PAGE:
This casino gaming scam is fairly simple. They run rigged games which let you win for a while, but ultimately rinse you of every penny. This one doesn’t require 4D chess or deviousness fit for a Bond villain, just good old-fashioned rigged software.

The scam casino software companies which create rigged games are fairly well-known by most people who play regularly online or work in the online betting industry. Respected casinos don’t work with them, and respected casino software companies don’t usually work with casinos that do. That’s an important thing to note, because it is the first step to avoiding rigged games. If you see Microgaming, Playtech, NetEnt, or other powerhouse casino software companies in the mix, it’s highly likely that you’re dealing with a legitimate online casino.

However, scam casino operators have gotten wise to this, and as a result, they run pirated versions of otherwise legit games. They’re much more difficult to spot for the untrained eye, because they are clones of the original games with a tweaked code to cheat you. So, how do you spot these online casino scams?

  • First, you should use your intuition. If there are other red flags which point to a potential rogue casino, such as not having a valid online gaming license, that’s a bad sign.
  • Second, trust experts to guide you. That’s what we’re here for!
  • Lastly, you could drop an email to the software company directly and ask if this casino is running legit games. They’ll usually let you know pretty quickly if something is amiss. Just make sure to give them a few business days to respond.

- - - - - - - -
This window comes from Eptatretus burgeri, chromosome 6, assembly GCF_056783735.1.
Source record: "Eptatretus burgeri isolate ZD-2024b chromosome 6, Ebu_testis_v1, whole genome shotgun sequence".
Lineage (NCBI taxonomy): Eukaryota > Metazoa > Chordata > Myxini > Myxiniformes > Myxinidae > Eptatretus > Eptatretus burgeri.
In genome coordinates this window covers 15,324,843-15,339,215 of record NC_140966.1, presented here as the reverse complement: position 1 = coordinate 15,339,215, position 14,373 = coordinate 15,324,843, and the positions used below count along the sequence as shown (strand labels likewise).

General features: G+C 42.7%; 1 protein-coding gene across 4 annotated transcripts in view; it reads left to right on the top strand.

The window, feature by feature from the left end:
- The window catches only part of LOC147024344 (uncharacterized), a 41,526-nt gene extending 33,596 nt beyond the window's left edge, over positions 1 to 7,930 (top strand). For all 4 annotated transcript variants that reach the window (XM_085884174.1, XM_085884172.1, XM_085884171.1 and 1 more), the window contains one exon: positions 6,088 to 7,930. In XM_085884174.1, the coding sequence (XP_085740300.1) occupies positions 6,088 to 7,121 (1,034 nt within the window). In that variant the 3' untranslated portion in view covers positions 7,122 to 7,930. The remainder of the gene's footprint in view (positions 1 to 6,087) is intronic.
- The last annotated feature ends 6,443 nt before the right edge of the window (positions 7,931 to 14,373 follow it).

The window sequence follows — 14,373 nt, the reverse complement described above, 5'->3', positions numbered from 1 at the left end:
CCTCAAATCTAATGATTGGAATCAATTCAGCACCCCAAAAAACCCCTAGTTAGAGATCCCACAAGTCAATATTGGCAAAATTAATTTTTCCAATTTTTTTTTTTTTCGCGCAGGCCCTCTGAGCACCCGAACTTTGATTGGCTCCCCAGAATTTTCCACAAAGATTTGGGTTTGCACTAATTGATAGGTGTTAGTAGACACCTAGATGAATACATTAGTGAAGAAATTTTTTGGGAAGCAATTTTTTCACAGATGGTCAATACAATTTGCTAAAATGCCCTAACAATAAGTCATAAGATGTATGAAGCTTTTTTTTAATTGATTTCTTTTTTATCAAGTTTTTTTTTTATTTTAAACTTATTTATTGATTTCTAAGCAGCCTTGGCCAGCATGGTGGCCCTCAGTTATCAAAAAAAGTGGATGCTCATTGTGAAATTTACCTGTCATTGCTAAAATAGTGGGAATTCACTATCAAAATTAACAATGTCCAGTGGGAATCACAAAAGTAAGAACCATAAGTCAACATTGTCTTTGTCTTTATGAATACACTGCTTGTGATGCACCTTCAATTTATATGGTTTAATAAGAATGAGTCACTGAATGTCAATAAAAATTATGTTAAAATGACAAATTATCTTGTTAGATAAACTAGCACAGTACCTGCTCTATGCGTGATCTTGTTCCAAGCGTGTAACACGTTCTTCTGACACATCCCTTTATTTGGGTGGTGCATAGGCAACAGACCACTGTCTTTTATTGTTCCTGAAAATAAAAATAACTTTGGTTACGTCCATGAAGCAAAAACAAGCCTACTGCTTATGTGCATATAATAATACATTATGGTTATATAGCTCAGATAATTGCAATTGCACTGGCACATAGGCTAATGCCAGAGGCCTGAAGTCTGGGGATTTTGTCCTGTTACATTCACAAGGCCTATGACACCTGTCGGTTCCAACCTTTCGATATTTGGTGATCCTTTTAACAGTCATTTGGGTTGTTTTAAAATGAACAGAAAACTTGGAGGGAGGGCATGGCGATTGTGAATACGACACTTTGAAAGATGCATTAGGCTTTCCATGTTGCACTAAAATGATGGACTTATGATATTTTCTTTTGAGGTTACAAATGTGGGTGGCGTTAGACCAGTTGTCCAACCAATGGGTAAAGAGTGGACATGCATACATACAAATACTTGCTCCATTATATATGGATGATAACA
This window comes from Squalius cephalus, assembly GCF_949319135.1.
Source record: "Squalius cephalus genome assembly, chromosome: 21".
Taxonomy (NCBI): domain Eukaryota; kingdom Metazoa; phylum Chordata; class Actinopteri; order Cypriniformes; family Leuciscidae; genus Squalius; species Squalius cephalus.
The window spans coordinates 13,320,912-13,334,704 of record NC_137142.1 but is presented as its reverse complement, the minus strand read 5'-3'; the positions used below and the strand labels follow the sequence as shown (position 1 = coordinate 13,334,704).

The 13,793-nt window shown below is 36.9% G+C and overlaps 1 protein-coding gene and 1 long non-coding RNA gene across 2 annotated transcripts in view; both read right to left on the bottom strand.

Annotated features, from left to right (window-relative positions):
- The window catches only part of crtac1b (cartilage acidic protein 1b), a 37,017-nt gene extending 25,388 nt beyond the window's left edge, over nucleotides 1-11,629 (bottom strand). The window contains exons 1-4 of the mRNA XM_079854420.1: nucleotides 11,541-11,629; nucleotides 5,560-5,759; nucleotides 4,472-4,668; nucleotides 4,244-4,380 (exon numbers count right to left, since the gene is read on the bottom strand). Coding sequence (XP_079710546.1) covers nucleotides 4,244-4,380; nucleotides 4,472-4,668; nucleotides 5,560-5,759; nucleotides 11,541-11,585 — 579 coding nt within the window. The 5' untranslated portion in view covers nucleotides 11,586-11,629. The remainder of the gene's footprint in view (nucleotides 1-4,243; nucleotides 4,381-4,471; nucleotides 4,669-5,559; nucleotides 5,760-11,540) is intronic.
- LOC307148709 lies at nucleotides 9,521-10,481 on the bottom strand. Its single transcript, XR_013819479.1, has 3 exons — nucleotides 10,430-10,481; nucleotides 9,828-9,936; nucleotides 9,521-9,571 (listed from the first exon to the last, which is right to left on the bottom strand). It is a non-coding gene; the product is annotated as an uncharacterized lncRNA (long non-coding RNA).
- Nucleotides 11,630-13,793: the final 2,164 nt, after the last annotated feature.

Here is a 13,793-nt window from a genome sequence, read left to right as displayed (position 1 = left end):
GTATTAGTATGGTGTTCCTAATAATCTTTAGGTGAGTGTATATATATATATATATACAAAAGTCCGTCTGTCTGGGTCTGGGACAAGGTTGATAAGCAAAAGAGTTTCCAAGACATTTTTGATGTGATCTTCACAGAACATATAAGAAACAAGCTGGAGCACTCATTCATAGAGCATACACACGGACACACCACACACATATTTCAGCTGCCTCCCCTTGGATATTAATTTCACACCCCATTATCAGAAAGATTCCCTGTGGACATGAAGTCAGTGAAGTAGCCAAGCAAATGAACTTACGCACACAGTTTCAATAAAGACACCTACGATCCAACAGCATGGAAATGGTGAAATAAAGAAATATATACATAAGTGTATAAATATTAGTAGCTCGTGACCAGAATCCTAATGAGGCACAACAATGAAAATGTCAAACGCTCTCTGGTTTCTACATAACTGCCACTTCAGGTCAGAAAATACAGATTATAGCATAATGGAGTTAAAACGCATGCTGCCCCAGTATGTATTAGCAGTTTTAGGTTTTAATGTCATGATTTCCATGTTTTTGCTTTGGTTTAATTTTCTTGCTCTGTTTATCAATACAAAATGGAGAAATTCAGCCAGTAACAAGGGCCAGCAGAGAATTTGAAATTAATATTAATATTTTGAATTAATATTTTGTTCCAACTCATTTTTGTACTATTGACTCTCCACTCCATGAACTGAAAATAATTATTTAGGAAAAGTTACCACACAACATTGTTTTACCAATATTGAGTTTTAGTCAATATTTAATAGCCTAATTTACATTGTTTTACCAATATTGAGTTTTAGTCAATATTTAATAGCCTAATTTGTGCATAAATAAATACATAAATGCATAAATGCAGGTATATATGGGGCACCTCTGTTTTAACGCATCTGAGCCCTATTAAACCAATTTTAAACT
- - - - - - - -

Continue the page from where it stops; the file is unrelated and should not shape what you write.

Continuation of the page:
Rigged and pirated games could be coming to an end with the rise of Provably Fair casinos. However, they still exist today, so you’d better pick your sites carefully to avoid any potential online casino scams.

Casino Scam Three: Ransomware

Imagine yourself logging into a new casino, credit card at the ready, and you download the app or desktop client as instructed. For doing so, you get an extra-large welcome bonus and some free spins on your favorite slots. You’re feeling lucky, and you dutifully download the software and click install.

Now, imagine that your phone locks or your monitor goes black. You tut, sigh, and tap some buttons or click your mouse. Yet, instead of reloading the casino, your screen displays the following message:

Your device has been locked by JokerX123. All your files now belong to us. To reclaim your device, send 1 Bitcoin to the following address within 24 hours or all of your files will be destroyed: 1AUvLXqvW4NqV62SH151M5iY7sp1SuDsZu.

You laugh, sit back stunned, and try to find the close button, but it doesn’t exist. You have been the victim of ransomware, and most computer security analysts will tell you there’s not much you can do. You can either abandon the device or pay up.